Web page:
Wednesday, February 17, 2016

Electromagnetic properties of a charged rotating sphere

I calculate some properties of the electromagnetic field of a charged rotating sphere.
The set up
Charge is glued uniformly on a sphere, which is then made to rotate around the \(z\)-axis. If I use spherical coordinates \begin{align*} x&= r \sin\theta\cos\phi\\ y& = r \sin\theta\sin\phi\\ z& = r \cos\theta \end{align*} then the sphere is the set of points \( x^2 + y^2 + z^2 = R^2 \) and the source is \begin{equation*} J^{\mu}\partial_{\mu} = \rho\ \delta(r - R) \left( \partial_t + \omega \partial_{\phi}\right) \end{equation*} with \( \omega \) the angular frequency of the rotation and \( \rho \) the charge density on the sphere. The total charge on the sphere is thus \( q = 4 \pi R^2 \rho \)

Magnetic moment
The magnetic moment is defined by the antisymmetric matrix
\begin{equation*} M_{ij} = \int d^3 x \ x_i J_j
A straightforward calculation using \( \partial_{\phi}  = x \partial_ y - y \partial_x \) gives
M_{xy} = - M_{yx} =  \frac{4\pi}{3} \rho \omega R^4
The other components are zero.

The electromagnetic field
I calculate the electromagnetic field by solving Maxwell's equations \begin{equation}\label{eq:20160214a} \frac{1}{\sqrt{|g|}} \partial_{\nu} \left(\sqrt{|g|} F^{\mu\nu} \right)=J^{\mu} \end{equation}

I use the ansatz
A = f(r) dt + g(r) \omega \sin^2\theta d \phi
\end{equation*} If I plug this ansatz into \eqref{eq:20160214a}, I get
\frac{(r^2 f')'}{r^2}&=  \rho \delta(r - R)\\ - \frac{g''}{r^2} + 2 \frac{g}{r^4} &=\rho \delta(r - R) \end{align*}

These equations are easily solved \begin{align*} f(r) &= \left\{ \begin{array}{ll} -R \rho & \text{if}\quad r < R \\ - \dfrac{R^2 \rho}{r} &\text{if}\quad r > R\end{array} \right.\\ g(r) &= \left\{ \begin{array}{ll} \dfrac{\rho R}{3} r^2 & \text{if}\quad r < R \\ \dfrac{\rho R^4}{3 r} &\text{if}\quad r > R\end{array} \right.\\ \end{align*}

The electromagnetic field inside the sphere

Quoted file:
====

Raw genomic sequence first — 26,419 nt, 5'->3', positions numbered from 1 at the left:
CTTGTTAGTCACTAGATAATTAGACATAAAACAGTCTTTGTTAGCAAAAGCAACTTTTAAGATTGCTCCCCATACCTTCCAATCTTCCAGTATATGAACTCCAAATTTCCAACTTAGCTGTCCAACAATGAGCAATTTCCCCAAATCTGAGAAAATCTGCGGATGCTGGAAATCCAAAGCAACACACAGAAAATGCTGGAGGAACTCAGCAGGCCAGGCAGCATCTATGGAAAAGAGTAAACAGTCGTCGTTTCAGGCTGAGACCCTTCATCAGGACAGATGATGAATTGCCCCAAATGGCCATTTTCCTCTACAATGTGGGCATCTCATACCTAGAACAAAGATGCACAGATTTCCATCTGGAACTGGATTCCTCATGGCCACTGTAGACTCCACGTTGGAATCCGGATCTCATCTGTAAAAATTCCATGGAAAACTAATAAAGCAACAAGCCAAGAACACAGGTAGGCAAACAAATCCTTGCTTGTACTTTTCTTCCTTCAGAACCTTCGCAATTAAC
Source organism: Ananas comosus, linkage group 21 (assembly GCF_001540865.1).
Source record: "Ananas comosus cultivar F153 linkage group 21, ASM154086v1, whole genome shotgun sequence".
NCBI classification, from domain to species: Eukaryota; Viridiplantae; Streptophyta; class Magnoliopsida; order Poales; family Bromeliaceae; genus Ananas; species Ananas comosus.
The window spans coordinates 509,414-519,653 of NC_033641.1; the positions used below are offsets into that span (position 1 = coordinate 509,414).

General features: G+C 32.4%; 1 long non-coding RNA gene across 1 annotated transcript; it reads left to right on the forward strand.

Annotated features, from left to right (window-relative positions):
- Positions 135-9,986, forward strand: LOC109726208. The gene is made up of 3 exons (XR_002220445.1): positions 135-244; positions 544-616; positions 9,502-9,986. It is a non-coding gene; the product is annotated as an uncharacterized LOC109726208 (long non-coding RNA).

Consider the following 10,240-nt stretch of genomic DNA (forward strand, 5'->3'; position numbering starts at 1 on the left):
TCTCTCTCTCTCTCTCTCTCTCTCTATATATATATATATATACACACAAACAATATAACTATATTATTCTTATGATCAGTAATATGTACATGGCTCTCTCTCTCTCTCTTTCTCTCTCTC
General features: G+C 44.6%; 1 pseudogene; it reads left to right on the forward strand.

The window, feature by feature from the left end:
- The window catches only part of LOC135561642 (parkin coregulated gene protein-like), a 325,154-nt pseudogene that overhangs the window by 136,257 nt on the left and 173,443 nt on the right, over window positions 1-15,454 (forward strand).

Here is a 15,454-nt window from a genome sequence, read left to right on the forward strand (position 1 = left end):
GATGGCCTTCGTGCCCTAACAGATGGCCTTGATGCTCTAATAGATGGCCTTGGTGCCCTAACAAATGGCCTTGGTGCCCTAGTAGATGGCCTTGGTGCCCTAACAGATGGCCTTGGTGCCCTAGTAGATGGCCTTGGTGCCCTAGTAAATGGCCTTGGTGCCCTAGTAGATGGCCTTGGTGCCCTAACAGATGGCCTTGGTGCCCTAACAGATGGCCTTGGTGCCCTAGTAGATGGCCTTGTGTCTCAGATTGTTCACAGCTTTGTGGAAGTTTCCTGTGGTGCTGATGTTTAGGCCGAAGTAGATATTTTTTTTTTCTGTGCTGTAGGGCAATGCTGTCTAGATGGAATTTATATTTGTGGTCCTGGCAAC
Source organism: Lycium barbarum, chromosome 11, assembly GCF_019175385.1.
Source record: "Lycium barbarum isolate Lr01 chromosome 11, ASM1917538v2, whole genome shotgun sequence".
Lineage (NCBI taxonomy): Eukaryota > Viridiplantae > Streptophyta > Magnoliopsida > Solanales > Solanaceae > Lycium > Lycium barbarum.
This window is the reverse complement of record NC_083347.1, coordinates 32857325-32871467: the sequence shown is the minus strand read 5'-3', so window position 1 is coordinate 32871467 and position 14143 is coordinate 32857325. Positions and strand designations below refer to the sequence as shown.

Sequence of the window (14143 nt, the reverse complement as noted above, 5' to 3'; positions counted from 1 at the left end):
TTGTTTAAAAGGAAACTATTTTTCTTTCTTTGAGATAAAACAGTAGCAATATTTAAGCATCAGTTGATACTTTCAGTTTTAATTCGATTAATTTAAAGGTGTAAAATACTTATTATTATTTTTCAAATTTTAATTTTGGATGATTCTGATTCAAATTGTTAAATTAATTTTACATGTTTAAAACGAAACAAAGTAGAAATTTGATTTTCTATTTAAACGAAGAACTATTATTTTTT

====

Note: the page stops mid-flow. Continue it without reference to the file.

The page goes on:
Inside the sphere, the potential is
\begin{equation*} A = - R \rho\ dt + \frac{1}{3} \omega \rho R\ r^2 \sin^2 \theta d\phi \end{equation*} thus \begin{align*} F& = \frac{1}{3} \omega \rho R\ d\left( r^2 \sin^2 \theta \right) d\phi \\ &= \frac{2}{3} \omega \rho R\ dx dy \end{align*} Inside the sphere, the electric field is thus zero, and the magnetic field is homogeneous and points in the \( z \)-direction.

The electromagnetic field outside the sphere
Outside the sphere \begin{equation*} A = - \dfrac{R^2 \rho}{r} \ dt + \dfrac{\rho R^4}{3 r}\ \omega \sin^2 \theta\ d\phi \end{equation*} The first term is the potential of a point particle with charge \( q \). The second term is the vector potential of a pure magnetic dipool with magnetic moment \( M_{ij} \), namely \begin{equation*} A_j dx^j = \frac{1}{4 \pi} \frac{1}{r^3} x_i M_{ij} dx^j \end{equation*}

The momentum of the electromagnetic field
The momentum of the electromagnetic field is defined by \begin{equation*} P^{\mu} = \int d^3 x \ T^{0 \mu} \end{equation*} Here, \( \mu \) are Euclidean indices and \( T^{\mu\nu} \) is the stress tensor \begin{equation*} T_{\mu \nu} = - \left( F_{\mu}^{\ \ \beta} F_{\beta \nu} + \frac{1}{4} g_{\mu \nu} F^2\right) \end{equation*} A straightforward integration gives \begin{equation*} P^0 = E = \frac{q^2}{8 \pi R} + \frac{q^2 R \omega^2}{36 \pi} \end{equation*} The other components \( P^i \) are zero.

The angular momentum of the electromagnetic field
The angular momentum of the electromagnetic field is defined by \begin{equation*} L^{\mu\nu} = \int d^3 x\ x^{\mu} \ T^{0\nu} - \mu\leftrightarrow\nu \end{equation*} A straightforward integration gives \begin{equation*} L_{xy} = - L_{yx} = \frac{q^2 R \omega }{36 \pi } \end{equation*} The other components are zero.


  • Griffiths calculates the electromagnetic field of a rotating charged sphere with the Biot-Savart law, see example 5.11 in his book
  • I wrote down all these formulas explicitly because I want to see what they look like in \( D = 4+1 \).

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